By Gerald Peary
If you’re the kind of person who coveted every word and wild-man gesture of inebriated Hunter S. Thompson, The Beach Bum could be your movie.
The Beach Bum, directed by Harmony Korine. Screening at Somerville Theatre, Kendall Square Cinema, AMC Boston 19.
Part of the fun for geeky kids at the SXSW Film Festival each year is a spring-break vibe of anti-intellectualism in many of the feature narratives. You can’t get more purposefully boneheaded than Harmony Korine’s The Beach Bum, which had its world premiere this year in Austin.
A bum. That’s exactly what Korine’s titular hero is. A loopy wastrel, who commutes between Key West and Miami beach stoned in a motorboat. Moondog (Matthew McConnaughy) is The Big Lebowski’s The Dude — stringy hair, crazy shirts, Bermuda shorts — on a bad acid trip from which he’s never returned, and from which he doesn’t want to come back. As long as he’s got a bong to enjoy, a Pabst Blue Ribbon to gulp down, he’s happy as hell, complacent as hell, laughing away like a hyena. You get to see his pecker when Moondog boisterously pees on the ground, he is so delighted in his primal, uninhibited self.
Oh, and the babes. For Moondog, they’re everywhere: bare-breasted, sexually available, and blithely non-dimensional, as if #Me Too doesn’t exist. What a time capsule this movie is, to the days when Playboy reigned. Surely Hugh Hefner in his early 1960s heyday would have published a glossy spread on “The Girls of The Beach Bum.”
Moondog, a free soul in Key West, is married back in Miami Beach to a rich woman named Minnie (Isla Fisher), not that she wants him on a leash. She’s also bosomy and hedonist, having her own hot time with a rap artist named Lingerie (played to perfection by rap artist, Snoop Dogg). But when Moondog comes home on his boat, he and Minnie forget their on-the-side lovers and wide open marriage and rediscover each other. Moondog goes down on his wife while she’s having a manicure. Why not?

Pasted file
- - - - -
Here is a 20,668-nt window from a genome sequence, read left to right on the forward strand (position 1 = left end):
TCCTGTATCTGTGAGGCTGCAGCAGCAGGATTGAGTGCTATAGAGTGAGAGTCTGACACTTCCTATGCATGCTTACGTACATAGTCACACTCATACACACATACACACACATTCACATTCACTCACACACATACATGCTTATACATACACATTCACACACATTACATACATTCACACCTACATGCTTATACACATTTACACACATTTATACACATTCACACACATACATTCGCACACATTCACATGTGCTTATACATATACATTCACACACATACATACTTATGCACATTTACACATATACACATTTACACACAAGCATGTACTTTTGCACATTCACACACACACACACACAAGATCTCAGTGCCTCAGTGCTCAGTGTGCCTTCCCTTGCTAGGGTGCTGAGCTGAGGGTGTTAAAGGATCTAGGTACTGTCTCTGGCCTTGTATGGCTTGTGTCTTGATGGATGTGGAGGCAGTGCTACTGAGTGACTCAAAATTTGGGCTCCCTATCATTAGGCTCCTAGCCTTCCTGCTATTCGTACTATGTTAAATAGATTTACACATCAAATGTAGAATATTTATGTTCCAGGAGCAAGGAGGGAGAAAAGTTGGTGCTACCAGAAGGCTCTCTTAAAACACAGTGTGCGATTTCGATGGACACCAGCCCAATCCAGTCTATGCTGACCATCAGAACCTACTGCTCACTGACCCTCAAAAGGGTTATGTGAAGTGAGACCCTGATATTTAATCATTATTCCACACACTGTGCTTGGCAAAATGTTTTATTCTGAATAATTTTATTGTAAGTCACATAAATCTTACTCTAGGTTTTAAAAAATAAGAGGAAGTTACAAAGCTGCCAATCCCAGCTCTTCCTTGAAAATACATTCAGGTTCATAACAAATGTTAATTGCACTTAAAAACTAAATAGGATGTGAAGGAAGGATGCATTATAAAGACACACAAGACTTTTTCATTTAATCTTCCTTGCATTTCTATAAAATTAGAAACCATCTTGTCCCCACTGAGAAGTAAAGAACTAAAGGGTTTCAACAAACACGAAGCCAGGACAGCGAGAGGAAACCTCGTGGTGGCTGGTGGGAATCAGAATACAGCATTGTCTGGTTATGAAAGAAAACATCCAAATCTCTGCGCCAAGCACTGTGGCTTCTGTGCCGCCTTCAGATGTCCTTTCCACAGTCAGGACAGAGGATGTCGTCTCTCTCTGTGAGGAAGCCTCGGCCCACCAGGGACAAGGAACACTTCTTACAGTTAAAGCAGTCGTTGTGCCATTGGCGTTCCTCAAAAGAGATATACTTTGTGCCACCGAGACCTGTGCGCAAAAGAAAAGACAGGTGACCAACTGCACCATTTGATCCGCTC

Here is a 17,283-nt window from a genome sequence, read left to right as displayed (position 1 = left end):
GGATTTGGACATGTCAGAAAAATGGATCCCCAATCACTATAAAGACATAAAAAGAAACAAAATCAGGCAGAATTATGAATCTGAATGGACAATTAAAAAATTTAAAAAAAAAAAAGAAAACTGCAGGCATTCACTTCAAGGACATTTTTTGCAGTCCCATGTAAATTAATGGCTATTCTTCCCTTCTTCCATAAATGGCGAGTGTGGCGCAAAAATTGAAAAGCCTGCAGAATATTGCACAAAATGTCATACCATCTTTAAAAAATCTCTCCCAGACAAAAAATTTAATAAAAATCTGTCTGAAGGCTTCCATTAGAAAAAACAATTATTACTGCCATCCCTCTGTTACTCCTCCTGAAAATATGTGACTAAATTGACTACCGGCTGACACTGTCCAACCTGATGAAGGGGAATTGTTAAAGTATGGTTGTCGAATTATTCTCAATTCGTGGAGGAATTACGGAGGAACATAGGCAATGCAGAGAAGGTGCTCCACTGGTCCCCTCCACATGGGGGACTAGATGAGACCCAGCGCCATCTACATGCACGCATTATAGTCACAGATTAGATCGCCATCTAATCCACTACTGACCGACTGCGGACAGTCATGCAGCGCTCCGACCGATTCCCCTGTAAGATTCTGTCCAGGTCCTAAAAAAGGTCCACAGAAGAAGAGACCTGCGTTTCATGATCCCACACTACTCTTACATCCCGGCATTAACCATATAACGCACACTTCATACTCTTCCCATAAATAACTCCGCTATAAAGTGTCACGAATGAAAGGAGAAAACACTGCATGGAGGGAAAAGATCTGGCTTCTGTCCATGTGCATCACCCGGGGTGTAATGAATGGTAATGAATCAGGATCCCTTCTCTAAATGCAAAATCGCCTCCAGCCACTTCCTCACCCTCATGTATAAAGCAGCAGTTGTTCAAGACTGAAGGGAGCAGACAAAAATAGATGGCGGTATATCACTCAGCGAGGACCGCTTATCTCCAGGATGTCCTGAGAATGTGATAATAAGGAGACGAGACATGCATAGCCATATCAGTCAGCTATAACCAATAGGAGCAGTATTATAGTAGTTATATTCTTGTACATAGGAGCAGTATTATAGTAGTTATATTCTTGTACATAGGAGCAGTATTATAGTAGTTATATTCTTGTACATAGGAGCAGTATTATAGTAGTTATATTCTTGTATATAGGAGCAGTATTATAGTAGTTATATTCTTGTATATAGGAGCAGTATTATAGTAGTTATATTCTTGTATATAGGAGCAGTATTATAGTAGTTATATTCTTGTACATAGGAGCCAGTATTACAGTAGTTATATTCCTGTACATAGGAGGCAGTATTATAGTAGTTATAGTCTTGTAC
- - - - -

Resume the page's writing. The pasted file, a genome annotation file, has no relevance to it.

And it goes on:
A plot? Moondog is home because his daughter is getting married. Considering her kooky, anarchic parents, Heather (a dull Stefania La Vie Owen) is improbably straight, and she’s walking down the aisle with a Republican stiff. Of course, Moondog disrupts the connubial ceremony to no avail. But later in the movie, his daughter comes to love and appreciate her impossible dad the way, I surmise, Harmony Korine also adores his protagonist. Just for being himself. Moondog doesn’t change one iota from the beginning of the film to the end. “I go high to go low” is his credo, and we’re supposed to admire him for being so unbending and unreformed, ever-ditsy and drunk and zonked.
Pray tell why? I ask. Moondog really is a supreme asshole. For adult me, spending 95 minutes in his infantile company was a grueling experience. But if you’re the person who coveted every word and wild-man gesture of inebriated Hunter S. Thompson, The Beach Bum could be your movie.
Gerald Peary is a Professor Emeritus at Suffolk University, Boston, curator of the Boston University Cinematheque, and the general editor of the “Conversations with Filmmakers” series from the University Press of Mississippi. A critic for the late Boston Phoenix, he is the author of nine books on cinema, writer-director of the documentaries For the Love of Movies: the Story of American Film Criticism and Archie’s Betty, and a featured actor in the 2013 independent narrative Computer Chess. He is currently at work co-directing with Amy Geller a feature documentary, The Rabbi Goes West.